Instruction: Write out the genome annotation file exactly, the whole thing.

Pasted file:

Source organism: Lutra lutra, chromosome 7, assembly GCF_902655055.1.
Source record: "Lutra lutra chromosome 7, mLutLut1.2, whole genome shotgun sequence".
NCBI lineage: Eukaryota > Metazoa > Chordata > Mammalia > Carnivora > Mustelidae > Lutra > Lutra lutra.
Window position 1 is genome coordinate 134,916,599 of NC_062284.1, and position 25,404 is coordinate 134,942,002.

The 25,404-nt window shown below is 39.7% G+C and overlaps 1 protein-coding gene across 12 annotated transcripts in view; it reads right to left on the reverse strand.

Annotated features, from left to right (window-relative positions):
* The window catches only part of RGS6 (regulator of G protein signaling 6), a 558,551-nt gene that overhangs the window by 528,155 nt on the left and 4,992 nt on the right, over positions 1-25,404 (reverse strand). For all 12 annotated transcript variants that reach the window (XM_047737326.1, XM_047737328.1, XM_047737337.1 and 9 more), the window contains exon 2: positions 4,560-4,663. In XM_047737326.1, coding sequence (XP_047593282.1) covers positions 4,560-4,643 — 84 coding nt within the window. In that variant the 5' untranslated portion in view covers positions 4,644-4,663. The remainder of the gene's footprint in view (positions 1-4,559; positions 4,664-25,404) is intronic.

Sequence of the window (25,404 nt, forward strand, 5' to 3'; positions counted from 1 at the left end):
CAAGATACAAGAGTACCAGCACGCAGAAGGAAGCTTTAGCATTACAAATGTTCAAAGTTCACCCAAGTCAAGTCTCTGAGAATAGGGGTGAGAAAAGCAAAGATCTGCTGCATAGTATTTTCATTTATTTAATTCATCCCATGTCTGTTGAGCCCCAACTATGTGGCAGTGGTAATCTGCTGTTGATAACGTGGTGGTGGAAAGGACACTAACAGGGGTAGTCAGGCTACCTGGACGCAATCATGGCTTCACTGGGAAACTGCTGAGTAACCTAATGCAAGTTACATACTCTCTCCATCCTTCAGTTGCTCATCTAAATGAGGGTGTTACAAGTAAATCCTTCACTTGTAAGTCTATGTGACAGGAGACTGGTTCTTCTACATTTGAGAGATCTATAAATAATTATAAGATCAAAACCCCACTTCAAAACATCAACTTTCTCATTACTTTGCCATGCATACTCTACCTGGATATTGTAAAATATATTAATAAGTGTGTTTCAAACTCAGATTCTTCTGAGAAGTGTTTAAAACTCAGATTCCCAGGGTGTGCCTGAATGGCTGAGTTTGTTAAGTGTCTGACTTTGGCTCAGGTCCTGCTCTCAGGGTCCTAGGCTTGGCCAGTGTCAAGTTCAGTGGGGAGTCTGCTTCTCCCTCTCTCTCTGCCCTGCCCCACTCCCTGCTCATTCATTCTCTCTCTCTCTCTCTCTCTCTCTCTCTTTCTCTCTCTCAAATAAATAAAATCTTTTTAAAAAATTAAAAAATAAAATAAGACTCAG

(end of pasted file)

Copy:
Source organism: Lutra lutra, chromosome 7, assembly GCF_902655055.1.
Source record: "Lutra lutra chromosome 7, mLutLut1.2, whole genome shotgun sequence".
NCBI lineage: Eukaryota > Metazoa > Chordata > Mammalia > Carnivora > Mustelidae > Lutra > Lutra lutra.
Window position 1 is genome coordinate 134,916,599 of NC_062284.1, and position 25,404 is coordinate 134,942,002.

The 25,404-nt window shown below is 39.7% G+C and overlaps 1 protein-coding gene across 12 annotated transcripts in view; it reads right to left on the reverse strand.

Annotated features, from left to right (window-relative positions):
* The window catches only part of RGS6 (regulator of G protein signaling 6), a 558,551-nt gene that overhangs the window by 528,155 nt on the left and 4,992 nt on the right, over positions 1-25,404 (reverse strand). For all 12 annotated transcript variants that reach the window (XM_047737326.1, XM_047737328.1, XM_047737337.1 and 9 more), the window contains exon 2: positions 4,560-4,663. In XM_047737326.1, coding sequence (XP_047593282.1) covers positions 4,560-4,643 — 84 coding nt within the window. In that variant the 5' untranslated portion in view covers positions 4,644-4,663. The remainder of the gene's footprint in view (positions 1-4,559; positions 4,664-25,404) is intronic.

Sequence of the window (25,404 nt, forward strand, 5' to 3'; positions counted from 1 at the left end):
CAAGATACAAGAGTACCAGCACGCAGAAGGAAGCTTTAGCATTACAAATGTTCAAAGTTCACCCAAGTCAAGTCTCTGAGAATAGGGGTGAGAAAAGCAAAGATCTGCTGCATAGTATTTTCATTTATTTAATTCATCCCATGTCTGTTGAGCCCCAACTATGTGGCAGTGGTAATCTGCTGTTGATAACGTGGTGGTGGAAAGGACACTAACAGGGGTAGTCAGGCTACCTGGACGCAATCATGGCTTCACTGGGAAACTGCTGAGTAACCTAATGCAAGTTACATACTCTCTCCATCCTTCAGTTGCTCATCTAAATGAGGGTGTTACAAGTAAATCCTTCACTTGTAAGTCTATGTGACAGGAGACTGGTTCTTCTACATTTGAGAGATCTATAAATAATTATAAGATCAAAACCCCACTTCAAAACATCAACTTTCTCATTACTTTGCCATGCATACTCTACCTGGATATTGTAAAATATATTAATAAGTGTGTTTCAAACTCAGATTCTTCTGAGAAGTGTTTAAAACTCAGATTCCCAGGGTGTGCCTGAATGGCTGAGTTTGTTAAGTGTCTGACTTTGGCTCAGGTCCTGCTCTCAGGGTCCTAGGCTTGGCCAGTGTCAAGTTCAGTGGGGAGTCTGCTTCTCCCTCTCTCTCTGCCCTGCCCCACTCCCTGCTCATTCATTCTCTCTCTCTCTCTCTCTCTCTCTCTCTTTCTCTCTCTCAAATAAATAAAATCTTTTTAAAAAATTAAAAAATAAAATAAGACTCAG